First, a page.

Also, as so much had to be assembled from flatpacks, etc. wrenches were a very useful tool which were required in all sorts of sizes depending on the job. Maybe he was trying to emphasize just how much complicated construction work had to be done!
I fear there are lists in most of his other novels so, as you don’t take to them, it’s hard to think of any of his longer works you might like. He is on record as saying he likes to challenge assumptions about how novels and stories should be constructed and sometimes this leads to little essays, or lists, etc. imposed on the reader when another writer might have chosen a different way to convey the information…

I also read Seveneves but, frankly, Stepnerson’s orbital mechanics baffled me a bit.
As I understood it, there’s a giant orbiting satellite with an untethered space elevator sort of thing hanging from it. The satellite, which has a large hole through it, orbits 2/3rds of way around the Earth and then changes direction and orbits in the other direction! Constantly. And a load of other satellites are so precisely positioned that they pass snugly through the hole as the big satellite swings back and forth.
If you’ve read it more recently than me, am I wrong in my visualisation, and did he explain how it worked at all? The energy to continually have an object that size constantly reversing it’s orbit (extremely precisely) must be huge!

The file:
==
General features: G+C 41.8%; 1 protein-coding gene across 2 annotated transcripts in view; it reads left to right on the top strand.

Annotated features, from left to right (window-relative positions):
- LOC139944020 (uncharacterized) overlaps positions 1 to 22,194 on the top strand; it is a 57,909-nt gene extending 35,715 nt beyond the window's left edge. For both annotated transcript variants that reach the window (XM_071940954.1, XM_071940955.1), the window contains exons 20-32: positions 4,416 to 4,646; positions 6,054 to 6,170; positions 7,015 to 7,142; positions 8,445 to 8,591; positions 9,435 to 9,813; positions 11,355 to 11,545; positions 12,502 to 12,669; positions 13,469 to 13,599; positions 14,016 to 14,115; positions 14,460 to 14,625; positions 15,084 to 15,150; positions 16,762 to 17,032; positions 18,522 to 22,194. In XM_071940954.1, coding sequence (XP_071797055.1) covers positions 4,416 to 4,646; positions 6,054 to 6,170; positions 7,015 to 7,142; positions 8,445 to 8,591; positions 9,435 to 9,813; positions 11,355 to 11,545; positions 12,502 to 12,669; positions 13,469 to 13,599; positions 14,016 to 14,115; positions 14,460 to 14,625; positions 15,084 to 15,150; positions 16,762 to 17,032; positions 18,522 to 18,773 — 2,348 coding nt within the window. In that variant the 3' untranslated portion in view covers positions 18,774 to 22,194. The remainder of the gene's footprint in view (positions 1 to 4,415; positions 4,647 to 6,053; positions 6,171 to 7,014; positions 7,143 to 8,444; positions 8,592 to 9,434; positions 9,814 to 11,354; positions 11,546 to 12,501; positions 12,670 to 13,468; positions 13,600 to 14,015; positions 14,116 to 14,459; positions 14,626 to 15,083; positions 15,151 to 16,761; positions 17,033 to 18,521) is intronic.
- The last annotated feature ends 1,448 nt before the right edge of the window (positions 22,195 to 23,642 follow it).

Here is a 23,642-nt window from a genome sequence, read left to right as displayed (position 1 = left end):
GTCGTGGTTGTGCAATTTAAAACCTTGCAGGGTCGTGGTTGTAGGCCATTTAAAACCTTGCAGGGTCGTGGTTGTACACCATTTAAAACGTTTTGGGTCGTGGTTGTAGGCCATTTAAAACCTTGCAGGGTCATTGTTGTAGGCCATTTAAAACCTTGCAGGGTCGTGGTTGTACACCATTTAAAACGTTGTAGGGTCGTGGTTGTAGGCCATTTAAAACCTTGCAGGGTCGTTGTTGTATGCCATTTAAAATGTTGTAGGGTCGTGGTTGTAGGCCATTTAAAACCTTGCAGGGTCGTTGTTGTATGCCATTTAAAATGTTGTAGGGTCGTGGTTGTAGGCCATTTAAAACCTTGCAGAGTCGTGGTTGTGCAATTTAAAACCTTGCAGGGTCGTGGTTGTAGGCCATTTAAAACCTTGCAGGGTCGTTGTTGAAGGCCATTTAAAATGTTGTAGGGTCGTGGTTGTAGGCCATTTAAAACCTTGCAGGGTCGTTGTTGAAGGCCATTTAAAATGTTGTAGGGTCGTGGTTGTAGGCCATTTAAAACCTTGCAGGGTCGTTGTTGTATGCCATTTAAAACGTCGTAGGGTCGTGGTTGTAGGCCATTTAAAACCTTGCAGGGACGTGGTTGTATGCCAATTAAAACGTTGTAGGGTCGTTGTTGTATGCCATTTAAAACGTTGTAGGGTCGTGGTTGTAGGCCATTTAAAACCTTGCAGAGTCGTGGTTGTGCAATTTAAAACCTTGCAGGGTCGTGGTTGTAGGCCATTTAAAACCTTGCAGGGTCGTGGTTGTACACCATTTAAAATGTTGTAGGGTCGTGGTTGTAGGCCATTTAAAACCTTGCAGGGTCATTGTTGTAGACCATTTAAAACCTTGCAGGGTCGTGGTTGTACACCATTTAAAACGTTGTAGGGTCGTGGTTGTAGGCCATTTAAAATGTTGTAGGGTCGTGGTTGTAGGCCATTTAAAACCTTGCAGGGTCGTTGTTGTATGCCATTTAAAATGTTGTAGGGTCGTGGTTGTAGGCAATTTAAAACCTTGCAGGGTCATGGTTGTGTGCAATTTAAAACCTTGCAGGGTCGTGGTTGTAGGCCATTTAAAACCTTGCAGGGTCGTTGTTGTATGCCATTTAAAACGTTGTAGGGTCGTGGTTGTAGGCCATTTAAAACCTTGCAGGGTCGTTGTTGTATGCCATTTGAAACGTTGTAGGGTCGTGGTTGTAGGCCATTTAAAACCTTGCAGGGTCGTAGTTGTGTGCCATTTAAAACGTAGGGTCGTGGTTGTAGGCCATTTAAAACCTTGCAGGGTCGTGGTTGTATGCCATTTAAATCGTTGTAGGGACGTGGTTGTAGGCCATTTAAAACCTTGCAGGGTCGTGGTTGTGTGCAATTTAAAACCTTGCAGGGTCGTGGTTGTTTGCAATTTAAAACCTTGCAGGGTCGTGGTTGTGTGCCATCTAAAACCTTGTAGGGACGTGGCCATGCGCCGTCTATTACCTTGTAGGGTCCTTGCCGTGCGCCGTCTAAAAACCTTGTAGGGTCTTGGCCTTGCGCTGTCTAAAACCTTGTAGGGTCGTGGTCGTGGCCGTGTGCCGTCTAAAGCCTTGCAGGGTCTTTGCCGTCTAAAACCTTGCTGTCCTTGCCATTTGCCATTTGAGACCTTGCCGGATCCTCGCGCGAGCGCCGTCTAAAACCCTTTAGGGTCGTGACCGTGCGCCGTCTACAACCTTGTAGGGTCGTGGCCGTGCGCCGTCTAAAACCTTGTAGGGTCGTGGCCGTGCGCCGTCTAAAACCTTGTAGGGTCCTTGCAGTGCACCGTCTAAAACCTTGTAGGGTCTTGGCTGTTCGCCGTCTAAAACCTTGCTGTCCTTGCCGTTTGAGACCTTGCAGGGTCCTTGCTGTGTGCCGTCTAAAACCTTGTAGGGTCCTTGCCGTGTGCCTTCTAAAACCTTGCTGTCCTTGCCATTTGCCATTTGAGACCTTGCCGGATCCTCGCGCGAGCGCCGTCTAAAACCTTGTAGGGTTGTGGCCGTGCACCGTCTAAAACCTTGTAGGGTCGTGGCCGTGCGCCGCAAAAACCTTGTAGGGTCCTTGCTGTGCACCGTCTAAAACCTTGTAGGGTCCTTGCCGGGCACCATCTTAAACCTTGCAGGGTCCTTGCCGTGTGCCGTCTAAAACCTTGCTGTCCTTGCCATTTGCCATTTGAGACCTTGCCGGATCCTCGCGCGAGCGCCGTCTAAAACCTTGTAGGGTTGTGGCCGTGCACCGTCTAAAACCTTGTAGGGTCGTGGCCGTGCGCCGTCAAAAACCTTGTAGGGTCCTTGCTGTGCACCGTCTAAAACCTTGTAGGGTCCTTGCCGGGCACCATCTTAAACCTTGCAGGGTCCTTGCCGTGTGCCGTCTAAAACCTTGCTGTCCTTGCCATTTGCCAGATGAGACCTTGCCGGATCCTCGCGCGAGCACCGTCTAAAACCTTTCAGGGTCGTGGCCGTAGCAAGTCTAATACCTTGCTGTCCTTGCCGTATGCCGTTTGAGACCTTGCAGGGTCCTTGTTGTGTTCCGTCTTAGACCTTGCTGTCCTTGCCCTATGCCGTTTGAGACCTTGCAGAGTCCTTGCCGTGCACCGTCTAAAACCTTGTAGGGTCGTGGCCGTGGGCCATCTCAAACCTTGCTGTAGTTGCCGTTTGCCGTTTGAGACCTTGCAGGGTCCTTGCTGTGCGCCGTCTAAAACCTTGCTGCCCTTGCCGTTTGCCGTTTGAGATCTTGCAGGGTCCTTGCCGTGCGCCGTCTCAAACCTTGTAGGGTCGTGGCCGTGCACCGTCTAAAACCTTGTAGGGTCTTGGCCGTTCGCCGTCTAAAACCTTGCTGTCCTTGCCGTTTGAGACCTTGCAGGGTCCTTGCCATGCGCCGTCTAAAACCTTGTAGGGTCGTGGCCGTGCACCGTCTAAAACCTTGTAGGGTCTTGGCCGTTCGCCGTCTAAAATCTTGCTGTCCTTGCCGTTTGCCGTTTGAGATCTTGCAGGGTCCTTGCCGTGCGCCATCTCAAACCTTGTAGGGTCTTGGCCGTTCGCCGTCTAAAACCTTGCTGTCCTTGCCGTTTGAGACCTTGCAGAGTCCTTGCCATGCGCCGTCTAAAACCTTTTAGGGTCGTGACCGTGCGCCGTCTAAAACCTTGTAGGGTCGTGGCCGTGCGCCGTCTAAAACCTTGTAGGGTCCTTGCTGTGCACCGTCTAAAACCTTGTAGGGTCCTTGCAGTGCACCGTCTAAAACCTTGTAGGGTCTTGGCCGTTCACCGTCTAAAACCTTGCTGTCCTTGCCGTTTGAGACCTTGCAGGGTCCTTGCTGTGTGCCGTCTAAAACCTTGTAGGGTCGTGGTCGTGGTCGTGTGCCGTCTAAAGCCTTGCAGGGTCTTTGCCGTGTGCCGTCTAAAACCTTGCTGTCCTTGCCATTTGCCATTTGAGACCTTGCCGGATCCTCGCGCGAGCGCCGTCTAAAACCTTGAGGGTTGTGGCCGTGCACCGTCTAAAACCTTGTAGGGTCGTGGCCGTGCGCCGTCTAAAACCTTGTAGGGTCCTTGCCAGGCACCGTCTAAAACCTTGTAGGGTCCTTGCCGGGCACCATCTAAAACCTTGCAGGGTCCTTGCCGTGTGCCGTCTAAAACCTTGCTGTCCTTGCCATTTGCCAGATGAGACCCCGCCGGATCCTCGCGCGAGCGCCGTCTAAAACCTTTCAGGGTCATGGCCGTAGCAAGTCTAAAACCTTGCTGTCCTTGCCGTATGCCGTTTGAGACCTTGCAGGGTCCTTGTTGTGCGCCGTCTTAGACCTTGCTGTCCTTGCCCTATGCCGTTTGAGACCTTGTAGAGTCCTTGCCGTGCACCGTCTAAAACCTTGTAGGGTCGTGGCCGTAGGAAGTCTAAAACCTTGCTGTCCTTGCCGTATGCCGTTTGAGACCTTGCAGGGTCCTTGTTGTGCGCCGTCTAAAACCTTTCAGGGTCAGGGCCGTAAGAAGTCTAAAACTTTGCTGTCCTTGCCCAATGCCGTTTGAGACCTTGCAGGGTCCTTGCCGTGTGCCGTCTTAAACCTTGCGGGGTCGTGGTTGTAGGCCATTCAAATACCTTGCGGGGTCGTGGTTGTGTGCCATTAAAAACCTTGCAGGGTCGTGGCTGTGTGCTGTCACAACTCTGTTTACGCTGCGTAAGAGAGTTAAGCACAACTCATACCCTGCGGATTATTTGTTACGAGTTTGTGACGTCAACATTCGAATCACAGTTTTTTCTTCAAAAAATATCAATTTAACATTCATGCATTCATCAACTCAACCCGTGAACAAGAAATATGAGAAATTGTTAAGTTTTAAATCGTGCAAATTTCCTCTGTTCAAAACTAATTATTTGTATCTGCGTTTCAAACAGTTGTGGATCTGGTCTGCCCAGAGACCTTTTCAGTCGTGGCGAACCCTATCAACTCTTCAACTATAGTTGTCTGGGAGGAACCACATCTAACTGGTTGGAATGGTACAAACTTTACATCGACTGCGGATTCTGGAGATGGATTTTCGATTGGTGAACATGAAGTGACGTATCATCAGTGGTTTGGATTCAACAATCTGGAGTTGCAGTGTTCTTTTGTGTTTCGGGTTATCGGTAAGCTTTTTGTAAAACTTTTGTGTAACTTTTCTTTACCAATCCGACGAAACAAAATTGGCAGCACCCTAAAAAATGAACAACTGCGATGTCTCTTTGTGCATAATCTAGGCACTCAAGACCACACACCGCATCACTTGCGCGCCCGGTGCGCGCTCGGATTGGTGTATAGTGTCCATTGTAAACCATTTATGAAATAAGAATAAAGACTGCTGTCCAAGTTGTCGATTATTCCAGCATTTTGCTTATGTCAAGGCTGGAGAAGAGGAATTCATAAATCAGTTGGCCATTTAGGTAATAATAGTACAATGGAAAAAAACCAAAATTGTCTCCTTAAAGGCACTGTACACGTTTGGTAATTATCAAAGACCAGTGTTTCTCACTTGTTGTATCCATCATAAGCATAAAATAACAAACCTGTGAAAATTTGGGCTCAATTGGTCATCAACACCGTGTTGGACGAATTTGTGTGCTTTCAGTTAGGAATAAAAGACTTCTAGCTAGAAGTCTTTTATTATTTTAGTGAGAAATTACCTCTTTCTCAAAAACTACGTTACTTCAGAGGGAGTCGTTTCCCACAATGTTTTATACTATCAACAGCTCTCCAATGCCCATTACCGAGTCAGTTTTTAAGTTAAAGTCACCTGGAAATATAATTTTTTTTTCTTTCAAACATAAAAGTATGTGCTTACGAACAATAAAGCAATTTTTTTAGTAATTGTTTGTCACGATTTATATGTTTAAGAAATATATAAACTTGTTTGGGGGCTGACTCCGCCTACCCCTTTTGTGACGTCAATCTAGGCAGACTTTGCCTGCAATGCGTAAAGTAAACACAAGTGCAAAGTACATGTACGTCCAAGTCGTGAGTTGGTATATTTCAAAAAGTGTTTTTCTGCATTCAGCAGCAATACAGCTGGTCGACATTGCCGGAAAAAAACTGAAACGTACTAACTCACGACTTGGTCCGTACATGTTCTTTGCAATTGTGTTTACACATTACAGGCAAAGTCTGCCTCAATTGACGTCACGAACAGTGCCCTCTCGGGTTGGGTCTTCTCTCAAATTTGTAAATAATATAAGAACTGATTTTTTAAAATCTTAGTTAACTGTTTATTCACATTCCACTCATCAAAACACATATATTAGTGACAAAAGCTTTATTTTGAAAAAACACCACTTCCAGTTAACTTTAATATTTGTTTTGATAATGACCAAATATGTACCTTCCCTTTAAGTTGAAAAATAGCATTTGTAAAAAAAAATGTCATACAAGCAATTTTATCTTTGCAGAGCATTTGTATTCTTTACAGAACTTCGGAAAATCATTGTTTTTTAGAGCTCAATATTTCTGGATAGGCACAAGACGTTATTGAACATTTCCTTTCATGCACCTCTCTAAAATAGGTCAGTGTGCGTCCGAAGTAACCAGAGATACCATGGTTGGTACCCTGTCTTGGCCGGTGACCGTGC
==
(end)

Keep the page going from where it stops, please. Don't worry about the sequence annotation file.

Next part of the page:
I’m not saying it’s impossible but I think I’ll take KSR’s collapsing eco-systems and lists over Stephenson’s orbital mechanics, thanks!

I’ve also trainwrecked on KSR. Many of my pals tell me his stuff is great but everytime I try I just find it unengaging and end up giving up.

Now lists and digressions can be done well. Hell, a big part of the joy of Cryptonomicon is the weird little side issues and digressions. But they’re usually there in a way that reveals more about the characters instead of just being world-building.

I very much liked KSR’s Mars trilogy, though it was 20+ years ago that I read it.

Personally I skim bits that are boring me. An author may feel the need to list a hundred names, but I see no reason to read them all. Skimming isn’t hard. People complaining about being obliged to read some boring list: why? Skim it; if it becomes important later maybe you can skip back and consult it.

The change in direction is done by moving the center of mass relative to the Earth. By moving it higher in orbit, the elevator moves slower relative to the ring, and by moving the mass lower, it moves faster. The loop of the elevator remains at the same elevation relative to the Earth so the ring can pass through it. The center of mass is changed by moving weight at the end of the elevator and counterbalance.

The book doesn’t speak to the amount of energy this would take, but that doesn’t seem to be an inhibiting factor at that point.

Since Rhythmdvl was referencing Victor Hugo, I think MovieMogul was being meta.

Thanks for the explanation, HookerChemical.
Still thought the book was badly structured but at leastt that makes more sense now.

I agree. {Cough}Tolkien songs and poetry{/cough}